Drug Abuse And The United States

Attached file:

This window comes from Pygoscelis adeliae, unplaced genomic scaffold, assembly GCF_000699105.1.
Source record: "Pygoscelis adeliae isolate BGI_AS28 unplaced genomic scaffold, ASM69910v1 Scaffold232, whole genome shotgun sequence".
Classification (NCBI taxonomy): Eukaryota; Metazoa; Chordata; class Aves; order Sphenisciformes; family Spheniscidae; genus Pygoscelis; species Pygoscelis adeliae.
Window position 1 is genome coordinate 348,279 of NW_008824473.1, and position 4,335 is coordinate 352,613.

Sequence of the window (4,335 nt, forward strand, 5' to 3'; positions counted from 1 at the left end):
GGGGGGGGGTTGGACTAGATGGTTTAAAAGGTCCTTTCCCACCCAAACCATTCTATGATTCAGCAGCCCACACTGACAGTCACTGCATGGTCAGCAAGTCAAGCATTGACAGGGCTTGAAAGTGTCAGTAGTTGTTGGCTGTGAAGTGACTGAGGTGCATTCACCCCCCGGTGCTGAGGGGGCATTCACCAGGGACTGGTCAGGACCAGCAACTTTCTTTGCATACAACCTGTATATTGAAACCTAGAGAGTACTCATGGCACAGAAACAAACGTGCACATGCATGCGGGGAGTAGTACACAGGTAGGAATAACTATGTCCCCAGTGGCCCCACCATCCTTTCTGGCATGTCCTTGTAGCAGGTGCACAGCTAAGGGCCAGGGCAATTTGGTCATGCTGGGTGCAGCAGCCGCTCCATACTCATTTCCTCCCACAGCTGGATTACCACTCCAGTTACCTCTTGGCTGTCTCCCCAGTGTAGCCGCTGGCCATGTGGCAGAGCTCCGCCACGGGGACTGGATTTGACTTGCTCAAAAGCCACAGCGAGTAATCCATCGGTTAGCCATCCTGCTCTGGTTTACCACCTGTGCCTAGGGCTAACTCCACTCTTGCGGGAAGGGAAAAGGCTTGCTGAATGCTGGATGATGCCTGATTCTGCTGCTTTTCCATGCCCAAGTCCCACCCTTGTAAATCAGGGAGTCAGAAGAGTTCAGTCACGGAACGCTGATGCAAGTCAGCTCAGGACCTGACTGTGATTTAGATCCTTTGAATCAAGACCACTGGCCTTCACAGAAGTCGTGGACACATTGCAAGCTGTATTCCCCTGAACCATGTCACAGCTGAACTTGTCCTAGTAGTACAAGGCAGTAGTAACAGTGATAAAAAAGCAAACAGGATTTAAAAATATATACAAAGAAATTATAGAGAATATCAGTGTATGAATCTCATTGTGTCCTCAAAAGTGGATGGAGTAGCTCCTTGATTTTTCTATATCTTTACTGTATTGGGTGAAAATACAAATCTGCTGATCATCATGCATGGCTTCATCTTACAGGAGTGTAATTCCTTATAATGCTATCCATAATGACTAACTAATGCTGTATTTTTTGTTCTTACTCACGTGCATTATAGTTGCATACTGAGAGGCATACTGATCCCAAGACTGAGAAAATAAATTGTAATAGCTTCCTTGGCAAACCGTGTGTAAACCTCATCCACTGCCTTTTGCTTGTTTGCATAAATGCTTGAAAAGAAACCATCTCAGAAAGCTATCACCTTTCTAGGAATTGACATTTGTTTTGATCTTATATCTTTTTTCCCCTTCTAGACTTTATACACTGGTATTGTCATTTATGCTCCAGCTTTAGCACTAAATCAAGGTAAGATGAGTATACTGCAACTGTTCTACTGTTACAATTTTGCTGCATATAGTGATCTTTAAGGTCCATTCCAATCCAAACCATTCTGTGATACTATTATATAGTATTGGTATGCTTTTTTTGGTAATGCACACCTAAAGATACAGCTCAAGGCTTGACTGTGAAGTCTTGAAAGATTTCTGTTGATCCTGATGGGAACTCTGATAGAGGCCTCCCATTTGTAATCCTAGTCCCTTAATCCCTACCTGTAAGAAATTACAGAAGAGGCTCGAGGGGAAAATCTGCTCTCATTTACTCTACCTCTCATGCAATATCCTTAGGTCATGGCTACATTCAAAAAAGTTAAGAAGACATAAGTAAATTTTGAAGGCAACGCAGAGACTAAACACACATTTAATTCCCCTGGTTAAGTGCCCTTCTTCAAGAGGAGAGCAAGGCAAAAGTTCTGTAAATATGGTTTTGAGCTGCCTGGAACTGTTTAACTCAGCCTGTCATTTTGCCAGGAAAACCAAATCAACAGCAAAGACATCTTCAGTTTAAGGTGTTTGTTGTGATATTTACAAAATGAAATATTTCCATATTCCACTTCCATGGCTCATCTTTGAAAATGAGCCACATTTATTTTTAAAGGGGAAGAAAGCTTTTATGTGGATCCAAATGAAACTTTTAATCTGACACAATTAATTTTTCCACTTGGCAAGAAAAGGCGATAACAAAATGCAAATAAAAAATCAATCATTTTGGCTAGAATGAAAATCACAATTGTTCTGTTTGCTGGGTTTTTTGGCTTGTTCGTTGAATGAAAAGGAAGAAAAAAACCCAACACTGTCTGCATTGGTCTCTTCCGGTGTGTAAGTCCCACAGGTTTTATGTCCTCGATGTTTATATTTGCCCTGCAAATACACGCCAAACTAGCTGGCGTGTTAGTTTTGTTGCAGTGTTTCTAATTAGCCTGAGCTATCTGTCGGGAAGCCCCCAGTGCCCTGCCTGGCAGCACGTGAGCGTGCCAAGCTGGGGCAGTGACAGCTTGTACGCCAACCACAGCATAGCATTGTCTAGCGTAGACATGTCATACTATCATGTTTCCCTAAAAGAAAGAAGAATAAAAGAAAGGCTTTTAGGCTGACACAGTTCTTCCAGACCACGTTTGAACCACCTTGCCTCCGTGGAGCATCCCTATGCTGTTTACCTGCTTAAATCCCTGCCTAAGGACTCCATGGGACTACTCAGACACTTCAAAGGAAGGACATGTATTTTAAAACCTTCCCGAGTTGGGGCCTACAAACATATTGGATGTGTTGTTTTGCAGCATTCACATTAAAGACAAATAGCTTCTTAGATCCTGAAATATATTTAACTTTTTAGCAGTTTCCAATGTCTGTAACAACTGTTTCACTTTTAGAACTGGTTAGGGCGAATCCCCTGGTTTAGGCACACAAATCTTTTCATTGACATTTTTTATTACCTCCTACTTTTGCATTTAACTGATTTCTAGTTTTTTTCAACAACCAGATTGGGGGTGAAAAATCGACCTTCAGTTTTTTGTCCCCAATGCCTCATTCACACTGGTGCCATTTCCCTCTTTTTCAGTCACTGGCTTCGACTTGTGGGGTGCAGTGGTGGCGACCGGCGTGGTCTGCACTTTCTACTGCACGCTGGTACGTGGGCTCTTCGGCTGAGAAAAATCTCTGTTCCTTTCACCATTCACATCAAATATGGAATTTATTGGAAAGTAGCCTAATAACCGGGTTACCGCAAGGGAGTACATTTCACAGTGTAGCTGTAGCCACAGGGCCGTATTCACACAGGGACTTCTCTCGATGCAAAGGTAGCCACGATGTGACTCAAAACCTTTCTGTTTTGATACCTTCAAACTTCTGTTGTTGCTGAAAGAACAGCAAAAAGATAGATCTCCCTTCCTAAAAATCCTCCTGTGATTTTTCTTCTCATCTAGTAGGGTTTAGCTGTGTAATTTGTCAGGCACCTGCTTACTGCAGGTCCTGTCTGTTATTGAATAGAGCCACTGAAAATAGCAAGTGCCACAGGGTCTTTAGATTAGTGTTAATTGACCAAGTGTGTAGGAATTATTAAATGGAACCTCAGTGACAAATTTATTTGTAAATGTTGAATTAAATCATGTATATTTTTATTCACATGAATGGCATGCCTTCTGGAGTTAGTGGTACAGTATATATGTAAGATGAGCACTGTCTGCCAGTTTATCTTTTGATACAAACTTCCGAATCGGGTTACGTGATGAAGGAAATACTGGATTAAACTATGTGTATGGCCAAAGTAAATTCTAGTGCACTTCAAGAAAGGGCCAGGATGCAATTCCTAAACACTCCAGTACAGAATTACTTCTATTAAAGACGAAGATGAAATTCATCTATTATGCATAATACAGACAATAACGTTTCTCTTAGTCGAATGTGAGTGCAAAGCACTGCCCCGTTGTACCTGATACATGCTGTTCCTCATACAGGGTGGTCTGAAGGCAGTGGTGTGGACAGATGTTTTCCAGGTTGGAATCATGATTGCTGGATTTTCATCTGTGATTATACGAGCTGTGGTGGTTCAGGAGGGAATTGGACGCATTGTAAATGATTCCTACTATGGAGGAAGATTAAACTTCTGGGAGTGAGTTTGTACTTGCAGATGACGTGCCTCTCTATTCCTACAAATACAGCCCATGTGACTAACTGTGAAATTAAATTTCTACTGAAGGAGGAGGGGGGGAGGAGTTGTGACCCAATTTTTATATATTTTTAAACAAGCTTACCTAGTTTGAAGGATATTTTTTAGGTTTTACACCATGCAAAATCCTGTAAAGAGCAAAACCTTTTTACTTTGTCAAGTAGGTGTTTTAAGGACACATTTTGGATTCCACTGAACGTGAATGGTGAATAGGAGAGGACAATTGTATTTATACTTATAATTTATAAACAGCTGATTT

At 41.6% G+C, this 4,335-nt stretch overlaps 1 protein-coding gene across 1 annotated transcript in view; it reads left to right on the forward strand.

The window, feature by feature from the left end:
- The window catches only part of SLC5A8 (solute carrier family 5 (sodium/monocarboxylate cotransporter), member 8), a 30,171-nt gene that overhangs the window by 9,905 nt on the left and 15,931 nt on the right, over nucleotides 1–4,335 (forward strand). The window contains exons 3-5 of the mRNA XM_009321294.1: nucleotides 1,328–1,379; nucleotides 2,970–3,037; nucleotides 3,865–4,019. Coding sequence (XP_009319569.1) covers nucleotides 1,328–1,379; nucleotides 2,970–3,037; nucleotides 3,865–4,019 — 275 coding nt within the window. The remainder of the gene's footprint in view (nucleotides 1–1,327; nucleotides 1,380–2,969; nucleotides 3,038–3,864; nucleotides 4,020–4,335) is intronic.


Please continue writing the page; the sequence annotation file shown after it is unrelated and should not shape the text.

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In 1971, Richard Nixon launched the war on drugs stating, “America’s public enemy number one in the United States is drug abuse. In order to fight and defeat this enemy, it is necessary to wage a new, all out offensive” (Sharp, 1994). Since this war was declared 45 years ago the prison population has risen dramatically and has cost tax payers a substantial amount of money, with no end in sight. Nearly sixty five percent of the 2.3 million U.S. prisoners meet the criteria for substance abuse or addiction, yet only eleven percent receives treatment during their incarceration and a large majority of these offenders return to prison within years of being released. Our society needs to become more proactive when fighting this war versus what we have done in the past by being solely reactive. We need to give these nonviolent drug offenders a chance to succeed by offering rehabilitation services instead of sending them to prison (Howard, 2015). The majority of people, especially the authorities, believe that being placed in jail is a necessary part of a person’s rehabilitation. They believe that by removing this aspect, and allowing them to go to treatment right away, they are undermining what they believe is a necessary incentive in the rehabilitation process. They also stress the fact that not all people with drug offenses are able to change and that the shock of being sent to prison is actually a better form of treatment. Also, because they broke the law, they believe prison
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